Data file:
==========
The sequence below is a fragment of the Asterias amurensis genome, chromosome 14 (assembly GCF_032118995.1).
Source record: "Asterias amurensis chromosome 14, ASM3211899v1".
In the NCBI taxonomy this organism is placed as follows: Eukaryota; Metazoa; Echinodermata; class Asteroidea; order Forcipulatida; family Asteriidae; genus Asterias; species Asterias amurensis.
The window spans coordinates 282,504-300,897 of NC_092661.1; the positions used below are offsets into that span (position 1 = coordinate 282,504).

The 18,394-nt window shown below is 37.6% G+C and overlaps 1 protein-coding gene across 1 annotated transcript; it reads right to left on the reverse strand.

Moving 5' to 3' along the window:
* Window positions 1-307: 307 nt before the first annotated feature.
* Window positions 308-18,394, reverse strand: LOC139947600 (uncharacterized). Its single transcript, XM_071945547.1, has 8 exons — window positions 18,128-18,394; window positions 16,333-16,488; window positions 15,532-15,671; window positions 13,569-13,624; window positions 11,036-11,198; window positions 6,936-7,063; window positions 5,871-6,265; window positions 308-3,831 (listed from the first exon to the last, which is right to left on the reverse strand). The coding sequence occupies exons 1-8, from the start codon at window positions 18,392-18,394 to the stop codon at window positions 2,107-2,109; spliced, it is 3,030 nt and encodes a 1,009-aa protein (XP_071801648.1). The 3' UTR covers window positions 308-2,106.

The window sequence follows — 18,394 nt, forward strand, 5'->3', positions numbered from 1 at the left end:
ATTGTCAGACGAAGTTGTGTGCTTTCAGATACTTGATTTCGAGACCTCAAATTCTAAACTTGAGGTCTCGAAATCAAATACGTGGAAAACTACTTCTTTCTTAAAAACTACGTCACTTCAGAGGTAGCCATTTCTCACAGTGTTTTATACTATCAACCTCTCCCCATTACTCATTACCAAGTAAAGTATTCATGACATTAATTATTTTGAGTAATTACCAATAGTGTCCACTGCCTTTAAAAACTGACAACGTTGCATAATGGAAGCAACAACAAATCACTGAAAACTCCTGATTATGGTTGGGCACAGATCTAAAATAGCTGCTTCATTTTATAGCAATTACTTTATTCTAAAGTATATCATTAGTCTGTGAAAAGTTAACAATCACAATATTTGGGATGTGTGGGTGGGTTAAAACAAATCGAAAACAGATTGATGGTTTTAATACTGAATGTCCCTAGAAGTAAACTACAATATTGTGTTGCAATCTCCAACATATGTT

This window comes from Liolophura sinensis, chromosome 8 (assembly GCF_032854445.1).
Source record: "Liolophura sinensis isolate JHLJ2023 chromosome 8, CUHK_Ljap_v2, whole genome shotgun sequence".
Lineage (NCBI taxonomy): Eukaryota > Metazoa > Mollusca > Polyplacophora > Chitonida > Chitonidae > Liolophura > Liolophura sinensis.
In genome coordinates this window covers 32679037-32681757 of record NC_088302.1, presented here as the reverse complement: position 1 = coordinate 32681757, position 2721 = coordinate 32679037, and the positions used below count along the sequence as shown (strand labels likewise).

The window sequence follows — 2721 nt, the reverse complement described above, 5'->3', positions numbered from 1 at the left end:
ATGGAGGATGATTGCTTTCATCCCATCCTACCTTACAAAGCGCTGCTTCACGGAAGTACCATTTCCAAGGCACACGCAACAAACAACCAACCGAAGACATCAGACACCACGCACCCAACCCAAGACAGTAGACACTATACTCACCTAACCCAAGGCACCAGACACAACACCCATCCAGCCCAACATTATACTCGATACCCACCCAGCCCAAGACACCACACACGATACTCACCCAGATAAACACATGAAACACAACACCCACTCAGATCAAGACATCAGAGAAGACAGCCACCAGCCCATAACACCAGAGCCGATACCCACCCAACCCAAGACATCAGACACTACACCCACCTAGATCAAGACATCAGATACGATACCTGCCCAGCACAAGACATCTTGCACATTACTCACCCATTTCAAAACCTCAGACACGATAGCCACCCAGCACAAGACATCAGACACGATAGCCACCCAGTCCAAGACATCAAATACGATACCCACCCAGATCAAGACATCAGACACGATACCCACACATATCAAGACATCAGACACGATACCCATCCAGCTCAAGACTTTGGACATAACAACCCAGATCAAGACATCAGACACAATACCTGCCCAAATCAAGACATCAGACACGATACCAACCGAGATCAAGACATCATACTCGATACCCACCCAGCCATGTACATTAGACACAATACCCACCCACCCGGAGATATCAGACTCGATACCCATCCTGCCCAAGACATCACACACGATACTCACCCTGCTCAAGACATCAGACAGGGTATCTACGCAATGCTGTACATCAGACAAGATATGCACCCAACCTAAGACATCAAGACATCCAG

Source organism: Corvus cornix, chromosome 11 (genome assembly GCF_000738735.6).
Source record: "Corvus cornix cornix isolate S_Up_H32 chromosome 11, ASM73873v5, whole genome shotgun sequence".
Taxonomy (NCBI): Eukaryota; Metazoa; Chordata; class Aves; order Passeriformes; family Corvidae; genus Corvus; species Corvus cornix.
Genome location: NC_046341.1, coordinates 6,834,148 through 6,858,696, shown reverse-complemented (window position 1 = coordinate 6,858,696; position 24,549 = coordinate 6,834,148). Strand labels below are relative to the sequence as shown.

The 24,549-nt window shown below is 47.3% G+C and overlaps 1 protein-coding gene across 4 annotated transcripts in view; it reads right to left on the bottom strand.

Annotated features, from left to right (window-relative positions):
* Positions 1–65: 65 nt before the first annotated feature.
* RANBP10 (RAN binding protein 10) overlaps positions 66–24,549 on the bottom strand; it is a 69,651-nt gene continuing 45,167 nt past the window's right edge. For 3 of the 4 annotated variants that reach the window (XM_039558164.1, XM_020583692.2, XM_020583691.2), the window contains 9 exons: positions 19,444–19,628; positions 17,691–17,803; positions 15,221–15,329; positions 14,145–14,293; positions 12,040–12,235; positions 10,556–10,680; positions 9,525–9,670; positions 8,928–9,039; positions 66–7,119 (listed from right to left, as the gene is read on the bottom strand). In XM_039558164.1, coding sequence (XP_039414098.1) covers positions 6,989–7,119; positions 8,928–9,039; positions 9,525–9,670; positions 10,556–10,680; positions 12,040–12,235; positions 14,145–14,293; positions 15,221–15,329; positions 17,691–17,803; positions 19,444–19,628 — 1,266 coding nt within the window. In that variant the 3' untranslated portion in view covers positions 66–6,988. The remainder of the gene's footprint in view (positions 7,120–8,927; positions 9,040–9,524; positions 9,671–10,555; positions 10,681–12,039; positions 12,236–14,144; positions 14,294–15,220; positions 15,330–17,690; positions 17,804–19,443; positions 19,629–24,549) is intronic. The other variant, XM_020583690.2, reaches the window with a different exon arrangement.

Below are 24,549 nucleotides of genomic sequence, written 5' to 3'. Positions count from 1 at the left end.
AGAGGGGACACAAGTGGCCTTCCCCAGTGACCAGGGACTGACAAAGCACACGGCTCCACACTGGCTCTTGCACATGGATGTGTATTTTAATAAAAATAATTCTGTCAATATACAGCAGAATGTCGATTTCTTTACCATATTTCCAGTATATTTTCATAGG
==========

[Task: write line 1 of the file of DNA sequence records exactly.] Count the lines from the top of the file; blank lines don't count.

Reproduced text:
The sequence below is a fragment of the Asterias amurensis genome, chromosome 14 (assembly GCF_032118995.1).